• Yes, the article I found is a bit much. Also, that article is only attracting comments from parents that have been googling for that topic. I think the Supreme Court made the right call in that case. – Stephan Branczyk Apr 11 '16 at 7:13
  • Using student IDs would also be a FERPA violation, since they're personally identifiable information, but assigning random #s specifically for this purpose works. Complaints nearly identical to OPs have been found to be violations. The reasoning in the peer grading case wouldn't apply here. – Hungry Apr 11 '16 at 16:09

I would go straight to your departments director of teaching (or similar person) and not approach the professor directly. The downside of going directly to the professor is that he/she can hold it against you. There is no real upside of going to the professor directly. Assuming the professor is not a habitual nuisance to the department, a FERPA violation like this will not result in any repercussions. The department chair/director of teaching will simply verify if the professor's behavior is a FERPA violation and if so, tell the professor to cut it out.

If you go to your director of teaching, your name will likely never be mentioned. The DoT can verify the information without you and there is no upside for him/her to reveal your name. There is of course still a chance the DoT will not be discrete. In my experience, things like FERPA violations are a big enough deal that departments like to address them quickly.

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    "There is no real upside of going to the professor directly." I disagree. The upside is that there is a good shot that the problem gets resolved immediately and everyone walks away happy. That's quite an upside. In general, whenever you have an issue with a professor, you should try first to resolve it with them. Note also that going over someone's head before talking to them certainly also risks that they may "hold it against you." Moreover, "Your name will never be mentioned." Come on: you are certainly not in a position to guarantee this. – Pete L. Clark Apr 11 '16 at 12:43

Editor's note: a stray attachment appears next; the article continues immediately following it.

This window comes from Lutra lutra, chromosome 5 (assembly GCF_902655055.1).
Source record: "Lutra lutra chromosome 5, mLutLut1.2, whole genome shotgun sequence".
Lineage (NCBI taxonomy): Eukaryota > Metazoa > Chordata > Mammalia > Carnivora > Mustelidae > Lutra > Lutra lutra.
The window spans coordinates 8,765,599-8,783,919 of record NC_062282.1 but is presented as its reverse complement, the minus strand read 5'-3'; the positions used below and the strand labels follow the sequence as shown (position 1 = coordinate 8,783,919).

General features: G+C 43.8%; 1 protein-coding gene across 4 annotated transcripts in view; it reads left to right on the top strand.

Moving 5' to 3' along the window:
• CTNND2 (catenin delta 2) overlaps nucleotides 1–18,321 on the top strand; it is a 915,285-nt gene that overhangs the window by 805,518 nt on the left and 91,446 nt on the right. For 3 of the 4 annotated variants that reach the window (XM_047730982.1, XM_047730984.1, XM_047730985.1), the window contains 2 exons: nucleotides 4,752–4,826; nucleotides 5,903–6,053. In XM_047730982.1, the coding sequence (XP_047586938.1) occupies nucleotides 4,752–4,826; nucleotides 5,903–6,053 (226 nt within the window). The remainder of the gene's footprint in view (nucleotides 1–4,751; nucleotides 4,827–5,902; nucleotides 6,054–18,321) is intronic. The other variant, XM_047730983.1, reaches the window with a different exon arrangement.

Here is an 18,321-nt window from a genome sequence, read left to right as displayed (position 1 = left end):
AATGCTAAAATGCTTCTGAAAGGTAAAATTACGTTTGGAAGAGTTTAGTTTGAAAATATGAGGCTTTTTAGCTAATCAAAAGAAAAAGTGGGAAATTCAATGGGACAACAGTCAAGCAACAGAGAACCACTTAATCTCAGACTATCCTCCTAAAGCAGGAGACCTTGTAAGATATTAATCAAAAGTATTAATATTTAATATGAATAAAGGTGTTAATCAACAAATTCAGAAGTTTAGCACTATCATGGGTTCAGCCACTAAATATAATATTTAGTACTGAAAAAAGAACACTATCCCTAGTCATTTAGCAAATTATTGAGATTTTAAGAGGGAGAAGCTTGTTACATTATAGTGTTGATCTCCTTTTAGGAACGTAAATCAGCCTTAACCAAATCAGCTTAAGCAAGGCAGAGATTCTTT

• @PeteL.Clark hopefully the edit helps explain my position. – StrongBad Apr 11 '16 at 12:49

Objetively, I think you should ask a lawyer just to be sure before taking it to the dean, since it's a federal law violation and acussing someone of that would make a huge deal. And you wouldn't want to make a fuss over something for being ill informed.

Personally, I think you shouldn't care whether your professor uploads your grades where somene else can see them or not (even if it's a crime or whatever, i wouldn't give a single care).

Good luck with whatever you decide to do.

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    I disagree. As I understand it, it's the university that is potentially violating federal law, not the individual professor. OP should definitely report the situation to the dean, without being accusatory, and then the dean should consult a lawyer. (I am not a lawyer, and this is not legal advice.) – JeffE Apr 11 '16 at 1:23
  • @JeffE: it's the professor who's showing the student IDs on the gradebook. – moonman239 Apr 11 '16 at 21:39